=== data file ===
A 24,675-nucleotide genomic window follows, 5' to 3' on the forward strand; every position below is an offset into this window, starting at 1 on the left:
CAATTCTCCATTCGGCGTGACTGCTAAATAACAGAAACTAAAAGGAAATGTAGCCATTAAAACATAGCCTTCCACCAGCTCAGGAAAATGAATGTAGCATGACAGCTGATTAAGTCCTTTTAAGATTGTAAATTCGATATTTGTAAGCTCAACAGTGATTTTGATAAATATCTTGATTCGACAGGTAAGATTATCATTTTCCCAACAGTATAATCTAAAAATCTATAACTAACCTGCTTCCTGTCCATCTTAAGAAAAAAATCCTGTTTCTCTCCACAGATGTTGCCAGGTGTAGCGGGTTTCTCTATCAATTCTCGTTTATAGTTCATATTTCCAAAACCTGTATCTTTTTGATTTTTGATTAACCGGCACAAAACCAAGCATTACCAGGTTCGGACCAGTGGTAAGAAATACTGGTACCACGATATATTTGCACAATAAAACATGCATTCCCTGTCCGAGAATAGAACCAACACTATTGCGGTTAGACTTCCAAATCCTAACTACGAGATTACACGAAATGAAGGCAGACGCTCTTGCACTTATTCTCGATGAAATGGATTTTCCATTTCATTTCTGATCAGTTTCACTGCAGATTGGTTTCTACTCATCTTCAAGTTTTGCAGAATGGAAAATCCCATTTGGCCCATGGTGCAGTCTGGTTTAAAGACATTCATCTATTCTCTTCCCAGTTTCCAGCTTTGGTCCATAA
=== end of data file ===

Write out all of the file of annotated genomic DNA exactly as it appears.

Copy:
A 24,675-nucleotide genomic window follows, 5' to 3' on the forward strand; every position below is an offset into this window, starting at 1 on the left:
CAATTCTCCATTCGGCGTGACTGCTAAATAACAGAAACTAAAAGGAAATGTAGCCATTAAAACATAGCCTTCCACCAGCTCAGGAAAATGAATGTAGCATGACAGCTGATTAAGTCCTTTTAAGATTGTAAATTCGATATTTGTAAGCTCAACAGTGATTTTGATAAATATCTTGATTCGACAGGTAAGATTATCATTTTCCCAACAGTATAATCTAAAAATCTATAACTAACCTGCTTCCTGTCCATCTTAAGAAAAAAATCCTGTTTCTCTCCACAGATGTTGCCAGGTGTAGCGGGTTTCTCTATCAATTCTCGTTTATAGTTCATATTTCCAAAACCTGTATCTTTTTGATTTTTGATTAACCGGCACAAAACCAAGCATTACCAGGTTCGGACCAGTGGTAAGAAATACTGGTACCACGATATATTTGCACAATAAAACATGCATTCCCTGTCCGAGAATAGAACCAACACTATTGCGGTTAGACTTCCAAATCCTAACTACGAGATTACACGAAATGAAGGCAGACGCTCTTGCACTTATTCTCGATGAAATGGATTTTCCATTTCATTTCTGATCAGTTTCACTGCAGATTGGTTTCTACTCATCTTCAAGTTTTGCAGAATGGAAAATCCCATTTGGCCCATGGTGCAGTCTGGTTTAAAGACATTCATCTATTCTCTTCCCAGTTTCCAGCTTTGGTCCATAA